Once Election Day has come and gone on November 8, millions of eligible voters will still not have cast a ballot. Their excuses are many and often understandable, and I wish our Get Out the Vote efforts offered a better opportunity for answering them. I hope this can at least start a conversation.
Many see politics as a mean and dysfunctional business, and they would rather just not think about it. Unfortunately, that attitude plays into the Republicans’ long-term strategy of convincing people that government is no help. The truth is that government is needed for many things, and we all ought to be trying to make it work better. When people don’t vote, they merely surrender their voice.
Then there are the people who vote in presidential elections but don’t bother for what are lamentably labeled “off-year” elections. Presidential elections may be a more engaging spectacle, but there are all kinds of problems with neglecting state and local contests. For one thing, it gives rise to the delusion that if only we elected a really great president, he could solve our problems. Then when problems like inflation are beyond the reach of even the president’s power, he (or she) gets the blame, and there’s a knee-jerk reaction to kick his (or her) party out of office.
The truth is that state and local governments have enormously important functions. State and local taxes (which can be progressive or regressive depending on the mix) play a major role in providing education; building and maintaining our infrastructure; caring for the poor, the elderly, and the disabled; preserving and protecting our environment; supporting access to health care; and keeping us safe. I avoid criticizing people who are ticket-splitters, but the bottom line is that Democrats are more committed to doing those things well.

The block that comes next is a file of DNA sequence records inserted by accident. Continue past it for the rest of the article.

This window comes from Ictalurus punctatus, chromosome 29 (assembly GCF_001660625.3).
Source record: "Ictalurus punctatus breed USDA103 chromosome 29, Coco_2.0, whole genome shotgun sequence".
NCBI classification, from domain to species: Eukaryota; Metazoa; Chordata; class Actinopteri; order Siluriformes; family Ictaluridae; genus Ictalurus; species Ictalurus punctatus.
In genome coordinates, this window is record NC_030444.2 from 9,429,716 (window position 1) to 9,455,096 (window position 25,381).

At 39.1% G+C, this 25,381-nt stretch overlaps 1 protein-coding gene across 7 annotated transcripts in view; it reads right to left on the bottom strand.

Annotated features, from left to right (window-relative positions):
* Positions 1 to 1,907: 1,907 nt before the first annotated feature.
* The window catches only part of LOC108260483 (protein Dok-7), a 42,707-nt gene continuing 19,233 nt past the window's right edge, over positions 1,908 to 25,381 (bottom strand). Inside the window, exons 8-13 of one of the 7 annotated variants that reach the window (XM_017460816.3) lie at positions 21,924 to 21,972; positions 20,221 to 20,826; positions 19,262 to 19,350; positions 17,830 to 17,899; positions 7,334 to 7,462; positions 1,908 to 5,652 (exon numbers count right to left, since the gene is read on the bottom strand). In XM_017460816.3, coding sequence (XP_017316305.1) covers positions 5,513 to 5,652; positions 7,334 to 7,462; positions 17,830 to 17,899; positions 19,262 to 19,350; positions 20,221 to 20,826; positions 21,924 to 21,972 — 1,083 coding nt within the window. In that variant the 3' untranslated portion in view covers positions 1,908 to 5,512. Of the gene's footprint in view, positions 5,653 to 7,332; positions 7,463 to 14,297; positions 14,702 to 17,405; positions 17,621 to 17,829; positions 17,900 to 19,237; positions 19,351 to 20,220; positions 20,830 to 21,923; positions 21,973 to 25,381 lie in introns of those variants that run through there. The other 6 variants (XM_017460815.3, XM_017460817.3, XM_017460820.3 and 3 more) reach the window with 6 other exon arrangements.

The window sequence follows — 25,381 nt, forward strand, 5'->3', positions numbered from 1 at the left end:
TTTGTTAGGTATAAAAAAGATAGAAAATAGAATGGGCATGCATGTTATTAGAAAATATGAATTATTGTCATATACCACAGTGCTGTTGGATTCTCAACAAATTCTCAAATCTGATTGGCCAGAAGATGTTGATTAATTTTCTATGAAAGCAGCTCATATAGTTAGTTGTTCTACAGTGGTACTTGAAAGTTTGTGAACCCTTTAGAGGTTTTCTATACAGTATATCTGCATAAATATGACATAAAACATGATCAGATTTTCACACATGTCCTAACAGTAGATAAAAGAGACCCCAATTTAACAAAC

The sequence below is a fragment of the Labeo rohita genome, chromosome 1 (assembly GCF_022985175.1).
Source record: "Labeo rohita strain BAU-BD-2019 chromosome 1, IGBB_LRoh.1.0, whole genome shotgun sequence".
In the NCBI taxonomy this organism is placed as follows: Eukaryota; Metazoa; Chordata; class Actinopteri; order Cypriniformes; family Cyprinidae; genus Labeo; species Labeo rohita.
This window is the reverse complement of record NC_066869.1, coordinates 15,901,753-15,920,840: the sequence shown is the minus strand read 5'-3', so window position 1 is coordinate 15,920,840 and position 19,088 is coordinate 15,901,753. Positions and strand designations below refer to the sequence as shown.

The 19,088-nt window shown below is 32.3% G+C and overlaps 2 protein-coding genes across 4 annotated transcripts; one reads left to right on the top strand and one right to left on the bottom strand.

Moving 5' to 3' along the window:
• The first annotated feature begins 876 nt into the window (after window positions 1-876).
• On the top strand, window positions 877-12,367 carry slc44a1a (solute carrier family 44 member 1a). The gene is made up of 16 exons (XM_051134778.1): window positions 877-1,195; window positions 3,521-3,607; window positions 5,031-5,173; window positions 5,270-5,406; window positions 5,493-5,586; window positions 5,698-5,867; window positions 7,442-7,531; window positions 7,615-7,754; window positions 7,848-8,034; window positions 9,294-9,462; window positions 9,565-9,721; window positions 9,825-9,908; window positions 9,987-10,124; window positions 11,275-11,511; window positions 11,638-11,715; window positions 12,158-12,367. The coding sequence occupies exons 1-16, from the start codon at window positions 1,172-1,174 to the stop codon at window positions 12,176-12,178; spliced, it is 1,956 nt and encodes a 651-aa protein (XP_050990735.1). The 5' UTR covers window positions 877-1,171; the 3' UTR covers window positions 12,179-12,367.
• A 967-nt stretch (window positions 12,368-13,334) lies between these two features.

Finally, many people choose to stay home because they figure their one vote doesn’t ultimately make a difference. The common response is to point to very close elections, but admittedly it is extremely rare for an election to be decided by a single vote. I believe that the best antidote to that attitude is for people to see themselves as part of a larger group and to feel a sense of responsibility to support their group’s values and interests.
For example, the political power of right-wing evangelicals has a lot to do with the ability of their churches to forge a strong political culture. So strong is the force of that tie, an overwhelming majority of evangelicals have been persuaded to back candidates who hardly seem like paragons of Christian virtue.
Democrats have been less successful at building that sense of community and commitment, with the notable exception of the Black church, which, through many long years of segregation, has given Black voters a sense that they need to stick together. Labor unions used to perform a similar function, but their political influence has withered as their numbers have shrunk. It may be that the Democratic party is too diverse to create an inclusive sense of belonging, but I don’t see why our political communities can’t be as diverse as our membership.
I love the Siouan word oyate, which simply means “the people” but evokes a rich sense of belonging. We should all ask ourselves, what is my oyate? Who are my people? Maybe it’s women committed to preserving their reproductive freedom. Maybe it’s nature lovers dedicated to doing something about climate change. Whatever it is, think about how it feels to stand with them. When this election is over, we can celebrate our victories together, or at least know we have not let one another down.
Solidarity forever! We shall overcome.
For information about how and where to vote, the Secretary of State’s website is a great resource. Go to https://www.sos.state.mn.us/elections-voting/.